- One reason unsheltered people tend to congregate in Providence is because there is access to transportation via public transit, and there are services provided, like free meals.
- Another reason that people have congregated in Providence is that when the Armory opened as a warming shelter, it drew people to Providence, where they availed themselves of services – like healthcare, shelter and meals – and found employment.
- Yet another reason people have come to Providence is that mayors, from Warwick and Woonsocket and elsewhere, bulldozed encampments, and suggested people go to Providence, even offering free transportation.
- The Coordinated Entry System (CES) is the program whereby unsheltered people are placed into available shelters. With the recent influx of unsheltered people from the Armory entering the system, there has been a strain on that system, and on the ability of service providers to help. Many people who have been waiting for shelter through CES have been waiting for years.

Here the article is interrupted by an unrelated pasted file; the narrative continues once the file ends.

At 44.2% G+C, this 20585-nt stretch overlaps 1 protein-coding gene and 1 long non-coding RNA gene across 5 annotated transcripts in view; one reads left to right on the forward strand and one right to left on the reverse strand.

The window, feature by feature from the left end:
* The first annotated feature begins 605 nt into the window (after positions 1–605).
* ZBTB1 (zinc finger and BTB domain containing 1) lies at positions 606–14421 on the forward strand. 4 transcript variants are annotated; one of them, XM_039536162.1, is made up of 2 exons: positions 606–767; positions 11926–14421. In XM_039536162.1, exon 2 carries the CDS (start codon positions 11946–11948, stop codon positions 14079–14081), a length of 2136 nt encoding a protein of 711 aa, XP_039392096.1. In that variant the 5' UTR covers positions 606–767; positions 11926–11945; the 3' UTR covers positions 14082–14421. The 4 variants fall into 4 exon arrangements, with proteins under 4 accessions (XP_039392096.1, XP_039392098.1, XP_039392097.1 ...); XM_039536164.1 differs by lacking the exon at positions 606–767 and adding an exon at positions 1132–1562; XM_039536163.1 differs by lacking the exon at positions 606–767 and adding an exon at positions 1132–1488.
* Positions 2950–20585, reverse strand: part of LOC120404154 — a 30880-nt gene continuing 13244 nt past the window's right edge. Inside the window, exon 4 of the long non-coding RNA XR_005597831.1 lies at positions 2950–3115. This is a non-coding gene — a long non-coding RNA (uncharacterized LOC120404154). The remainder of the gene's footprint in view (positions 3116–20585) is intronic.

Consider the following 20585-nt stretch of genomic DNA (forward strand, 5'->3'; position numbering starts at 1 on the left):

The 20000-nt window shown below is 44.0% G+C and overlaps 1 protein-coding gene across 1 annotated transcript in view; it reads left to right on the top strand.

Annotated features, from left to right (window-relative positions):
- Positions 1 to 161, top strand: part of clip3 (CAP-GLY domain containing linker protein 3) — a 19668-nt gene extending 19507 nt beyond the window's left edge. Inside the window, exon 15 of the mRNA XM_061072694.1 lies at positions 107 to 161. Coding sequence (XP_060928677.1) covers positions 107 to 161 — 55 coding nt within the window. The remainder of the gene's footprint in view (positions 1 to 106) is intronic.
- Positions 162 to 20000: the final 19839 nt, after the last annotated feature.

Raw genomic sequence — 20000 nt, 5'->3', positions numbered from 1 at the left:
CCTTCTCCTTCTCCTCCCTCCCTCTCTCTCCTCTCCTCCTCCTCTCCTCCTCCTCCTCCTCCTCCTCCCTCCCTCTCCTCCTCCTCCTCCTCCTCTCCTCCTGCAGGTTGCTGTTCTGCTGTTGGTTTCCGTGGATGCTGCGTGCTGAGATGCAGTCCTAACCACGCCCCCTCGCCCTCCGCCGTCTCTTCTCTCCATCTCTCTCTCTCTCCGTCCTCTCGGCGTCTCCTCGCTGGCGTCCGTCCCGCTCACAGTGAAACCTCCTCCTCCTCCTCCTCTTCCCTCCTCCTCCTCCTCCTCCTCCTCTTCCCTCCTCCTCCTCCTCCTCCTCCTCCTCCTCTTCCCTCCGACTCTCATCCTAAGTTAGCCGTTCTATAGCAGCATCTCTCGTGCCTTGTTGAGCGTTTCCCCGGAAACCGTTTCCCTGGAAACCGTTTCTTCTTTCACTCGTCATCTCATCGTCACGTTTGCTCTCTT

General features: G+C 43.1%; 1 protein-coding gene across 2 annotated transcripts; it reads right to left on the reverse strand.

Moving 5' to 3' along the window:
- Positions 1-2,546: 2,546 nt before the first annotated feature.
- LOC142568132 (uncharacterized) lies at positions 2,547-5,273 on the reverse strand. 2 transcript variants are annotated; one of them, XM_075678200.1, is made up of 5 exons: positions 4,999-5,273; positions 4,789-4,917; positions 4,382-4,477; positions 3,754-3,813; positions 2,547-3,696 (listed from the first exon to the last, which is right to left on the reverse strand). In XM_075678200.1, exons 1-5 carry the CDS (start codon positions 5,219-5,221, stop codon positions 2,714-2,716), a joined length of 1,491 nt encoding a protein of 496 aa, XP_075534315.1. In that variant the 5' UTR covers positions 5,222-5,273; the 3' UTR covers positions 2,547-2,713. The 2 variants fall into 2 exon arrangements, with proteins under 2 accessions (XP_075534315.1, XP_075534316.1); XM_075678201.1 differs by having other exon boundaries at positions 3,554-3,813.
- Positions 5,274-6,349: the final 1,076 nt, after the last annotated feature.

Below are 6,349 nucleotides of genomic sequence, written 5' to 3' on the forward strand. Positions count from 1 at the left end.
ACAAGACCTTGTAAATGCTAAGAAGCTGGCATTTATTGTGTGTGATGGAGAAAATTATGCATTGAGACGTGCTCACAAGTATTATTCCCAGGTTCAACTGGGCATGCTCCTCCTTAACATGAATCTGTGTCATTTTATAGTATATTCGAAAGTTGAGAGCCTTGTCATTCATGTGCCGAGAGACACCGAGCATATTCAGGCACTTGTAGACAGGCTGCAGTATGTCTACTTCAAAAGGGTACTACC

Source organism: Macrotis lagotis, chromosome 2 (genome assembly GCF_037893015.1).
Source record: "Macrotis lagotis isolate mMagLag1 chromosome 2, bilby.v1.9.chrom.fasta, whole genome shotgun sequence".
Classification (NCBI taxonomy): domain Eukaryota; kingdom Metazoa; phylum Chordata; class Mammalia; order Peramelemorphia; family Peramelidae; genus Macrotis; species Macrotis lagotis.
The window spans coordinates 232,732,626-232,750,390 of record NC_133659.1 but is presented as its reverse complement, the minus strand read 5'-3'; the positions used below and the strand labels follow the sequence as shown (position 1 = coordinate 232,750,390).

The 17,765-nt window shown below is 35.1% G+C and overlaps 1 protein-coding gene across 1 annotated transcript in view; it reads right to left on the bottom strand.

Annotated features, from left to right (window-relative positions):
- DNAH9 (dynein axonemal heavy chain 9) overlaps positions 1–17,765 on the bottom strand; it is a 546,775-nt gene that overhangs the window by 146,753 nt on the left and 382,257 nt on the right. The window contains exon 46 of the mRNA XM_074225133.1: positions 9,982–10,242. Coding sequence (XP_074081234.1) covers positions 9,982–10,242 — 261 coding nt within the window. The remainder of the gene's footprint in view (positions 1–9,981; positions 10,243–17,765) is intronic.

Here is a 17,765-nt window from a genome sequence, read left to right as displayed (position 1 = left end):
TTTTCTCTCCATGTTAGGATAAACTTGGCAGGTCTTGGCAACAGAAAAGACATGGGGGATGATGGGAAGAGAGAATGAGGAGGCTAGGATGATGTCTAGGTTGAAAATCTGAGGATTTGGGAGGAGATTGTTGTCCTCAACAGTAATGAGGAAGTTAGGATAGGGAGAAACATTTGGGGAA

- During the winter here in Rhode Island, people died, and people were seriously impacted by frostbite and other health issues brought on by the winter cold. In a bitter irony, people who experience worse health outcomes due to being unsheltered can find themselves placed higher on the list for available shelter due to their new health issues.